Judge rips apart cybersquatting lawsuit.
Want to see what it’s like when someone brings a weak cybersquatting case in front of a judge?
Domain Name Wire has obtained the transcript from a hearing over a motion for preliminary injunction in the WorkBetter.com case.
Office Space Solutions, run by Harsh Mehta, is starting a new business called Work Better. It tried to buy WorkBetter.com from Jason Kneen, who registered the domain name in 1999, last year. Metha then filed a trademark application. Once it was granted, he sued Kneen to get the domain name.
Office Space Solutions also sought a temporary restraining order to prevent Kneen from transferring WorkBetter.com from eNom.
Judge Lewis Kaplan heard arguments for the injunction in court last week. He smelled a bad case from the beginning, and he let the plaintiff’s attorney John Bostany know it. Kaplan started cutting Bostany off before he finished his second sentence in arguments.
Bostany: …It has been, at least in theory, the philosophical point of view of moving away from the strict requirement that the time in question be the registration initially —
Judge Kaplan: Let’s back up, because I don’t think I have to reach that question in this case. Problem number one is that I do not understand for the life of me how you have any likelihood of success on the issue of personal jurisdiction. Problem number two is that I do not understand how you’ve established any cognizable threat of irreparable injury. And I could go on. But that’s for starters.
When Bostany admitted that personal jurisdiction was his weakest argument, the judge cut him off and said “I agree with you”.
Kaplan wasn’t done with the snarky comments, and repeatedly cut of Bostany.
Bostony tried to argue that Kneen was an international businessman, and quoted from Kneen’s website:
Bostany: …He says, it’s in paragraph 7 of the Khan declaration, we quote from the defendants. “I work for clients in the U.K., U.S.A., I am a speaker on mobile development and I’m currently authoring two books on titanium.”
Judge Kaplan: So it’s the titanium you’re hanging your hat on, is that right?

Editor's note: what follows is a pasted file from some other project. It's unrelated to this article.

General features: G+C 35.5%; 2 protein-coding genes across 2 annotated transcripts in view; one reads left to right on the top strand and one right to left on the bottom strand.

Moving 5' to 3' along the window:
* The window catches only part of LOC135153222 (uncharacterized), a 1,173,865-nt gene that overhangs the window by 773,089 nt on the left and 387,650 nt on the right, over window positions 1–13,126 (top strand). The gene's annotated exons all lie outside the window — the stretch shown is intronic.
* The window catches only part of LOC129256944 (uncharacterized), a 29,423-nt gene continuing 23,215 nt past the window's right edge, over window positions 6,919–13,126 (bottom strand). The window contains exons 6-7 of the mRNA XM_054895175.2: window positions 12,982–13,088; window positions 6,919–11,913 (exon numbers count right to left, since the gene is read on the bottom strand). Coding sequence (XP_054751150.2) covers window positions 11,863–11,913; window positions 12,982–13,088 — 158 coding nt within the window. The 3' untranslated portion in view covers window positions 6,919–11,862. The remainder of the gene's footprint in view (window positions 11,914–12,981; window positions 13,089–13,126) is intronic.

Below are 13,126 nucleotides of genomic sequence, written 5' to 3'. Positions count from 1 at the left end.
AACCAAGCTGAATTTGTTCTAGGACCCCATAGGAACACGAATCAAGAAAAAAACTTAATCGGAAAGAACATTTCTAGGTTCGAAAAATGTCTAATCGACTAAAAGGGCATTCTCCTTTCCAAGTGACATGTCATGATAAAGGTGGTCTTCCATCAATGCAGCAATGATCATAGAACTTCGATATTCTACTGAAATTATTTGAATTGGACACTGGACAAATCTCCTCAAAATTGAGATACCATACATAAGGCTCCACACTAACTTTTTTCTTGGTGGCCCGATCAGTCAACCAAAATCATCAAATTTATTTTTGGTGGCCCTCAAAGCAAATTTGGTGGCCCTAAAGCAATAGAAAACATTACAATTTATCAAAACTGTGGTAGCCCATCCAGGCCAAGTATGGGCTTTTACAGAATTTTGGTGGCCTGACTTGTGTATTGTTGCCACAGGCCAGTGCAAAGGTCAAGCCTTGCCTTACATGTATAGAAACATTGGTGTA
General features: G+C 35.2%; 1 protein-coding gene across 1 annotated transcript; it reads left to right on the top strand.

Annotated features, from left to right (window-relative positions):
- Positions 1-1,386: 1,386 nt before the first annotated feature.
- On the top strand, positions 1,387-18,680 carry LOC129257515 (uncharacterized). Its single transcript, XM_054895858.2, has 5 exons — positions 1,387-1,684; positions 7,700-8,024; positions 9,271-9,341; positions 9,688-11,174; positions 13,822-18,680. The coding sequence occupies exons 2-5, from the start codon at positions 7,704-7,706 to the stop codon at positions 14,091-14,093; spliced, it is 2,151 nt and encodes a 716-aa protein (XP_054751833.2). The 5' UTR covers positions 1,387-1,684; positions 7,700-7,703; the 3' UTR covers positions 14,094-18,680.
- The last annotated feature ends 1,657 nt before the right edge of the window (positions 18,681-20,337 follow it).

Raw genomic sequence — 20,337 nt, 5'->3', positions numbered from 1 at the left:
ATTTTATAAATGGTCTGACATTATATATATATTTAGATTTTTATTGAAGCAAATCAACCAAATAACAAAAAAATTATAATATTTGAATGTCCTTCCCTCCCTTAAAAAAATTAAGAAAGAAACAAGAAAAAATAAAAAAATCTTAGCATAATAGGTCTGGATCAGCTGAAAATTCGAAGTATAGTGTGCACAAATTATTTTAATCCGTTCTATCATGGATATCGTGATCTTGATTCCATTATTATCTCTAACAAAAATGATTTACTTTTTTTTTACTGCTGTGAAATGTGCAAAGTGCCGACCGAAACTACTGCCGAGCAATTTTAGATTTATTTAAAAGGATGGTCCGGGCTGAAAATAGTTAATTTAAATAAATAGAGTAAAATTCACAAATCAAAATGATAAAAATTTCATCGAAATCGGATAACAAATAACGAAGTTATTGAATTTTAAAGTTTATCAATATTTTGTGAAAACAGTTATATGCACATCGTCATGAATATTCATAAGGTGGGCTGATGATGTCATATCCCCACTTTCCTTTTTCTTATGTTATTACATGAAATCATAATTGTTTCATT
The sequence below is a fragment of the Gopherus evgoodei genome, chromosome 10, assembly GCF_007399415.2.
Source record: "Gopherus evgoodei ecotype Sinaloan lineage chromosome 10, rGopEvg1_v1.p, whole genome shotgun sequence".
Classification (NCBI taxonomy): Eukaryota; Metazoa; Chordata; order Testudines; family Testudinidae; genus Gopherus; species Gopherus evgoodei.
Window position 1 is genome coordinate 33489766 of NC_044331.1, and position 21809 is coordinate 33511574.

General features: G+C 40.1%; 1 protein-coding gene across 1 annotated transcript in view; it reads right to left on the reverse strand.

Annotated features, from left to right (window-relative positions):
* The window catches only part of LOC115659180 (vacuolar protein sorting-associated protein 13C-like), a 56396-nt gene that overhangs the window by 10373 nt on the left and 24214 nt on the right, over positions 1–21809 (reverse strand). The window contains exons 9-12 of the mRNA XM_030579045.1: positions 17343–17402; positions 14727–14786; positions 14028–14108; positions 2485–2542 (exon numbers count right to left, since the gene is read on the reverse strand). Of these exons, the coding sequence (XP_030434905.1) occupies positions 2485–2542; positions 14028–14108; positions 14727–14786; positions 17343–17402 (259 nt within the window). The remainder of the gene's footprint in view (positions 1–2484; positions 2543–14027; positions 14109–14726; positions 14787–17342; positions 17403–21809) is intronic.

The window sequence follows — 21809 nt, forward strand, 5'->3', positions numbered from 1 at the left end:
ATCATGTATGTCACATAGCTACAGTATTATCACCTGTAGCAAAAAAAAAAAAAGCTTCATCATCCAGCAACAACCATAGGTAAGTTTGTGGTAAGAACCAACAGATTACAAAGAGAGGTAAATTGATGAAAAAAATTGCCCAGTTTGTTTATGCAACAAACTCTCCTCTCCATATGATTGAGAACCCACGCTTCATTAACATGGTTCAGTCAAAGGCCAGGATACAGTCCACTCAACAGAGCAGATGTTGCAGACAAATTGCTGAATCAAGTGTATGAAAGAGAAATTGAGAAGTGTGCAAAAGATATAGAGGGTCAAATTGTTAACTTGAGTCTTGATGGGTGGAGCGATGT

Kaplan goes on to say that the cybersquatting case looked like a setup:
Judge Kaplan: Let’s be practical, Mr. Bostany. What went on here is you were trying to set him up. Your client was trying to set him up.
Bostany tried to withdraw the motion for an injunction, but Kaplan said he would rule on it. He also went through the elements of Anticybersquatting Protection Act cases, and came to this conclusion:
Judge Kaplan: However you slice it, there are good cybersquatting cases and there are bad ones. And this is really one of the bad ones.
Here’s Kaplan summarizing the case:
Judge Kaplan: The balance of hardships in my view, if it cuts in any direction cuts in favor of Mr. Kneen because an injunction could threaten to interfere with a perfectly lawful and appropriate course of business in which he’s been engaged since 1999, all at the behest of somebody who appears to have a — who quite obviously just went out and registered a mark that he undoubtedly knew was nearly identical to the domain name registered and used by the plaintiff for many years for perfectly legitimate reasons.
John Berryhill argued for defendant Kneen, and the transcript shows that Kaplan did not interrupt him nearly as much. That’s probably because Berryhill submitted a solid response to the request for restraining order, and the judge clearly agreed with his assessment of the case.
At the end of his ruling, Judge Kaplan said to Bostany:
…And now, Mr. Bostany, I suggest that you might have a conversation with your adversary about withdrawing something.
The next day, Office Space Solutions did indeed drop its case. It amusingly characterized that its reason for dismissing the case was that it didn’t think it would get jurisdiction. It ignored the other faults Kaplan found with the case.
Kaplan did something rather unusual: he struck from the dismissal notice the reference to jurisdiction, and wrote (pdf):
The court has stricken the first paragraph of the notice because (1) in its judgement, it is not a fair and complete statement of the court’s reasons for denying plaintiff’s motion for a preliminary injunction, which were stated on the record and are available to anyone purchasing or accessing the transcript, and (2) it is entirely gratuitous.
After reading the transcript, I’d agree with the judge on that.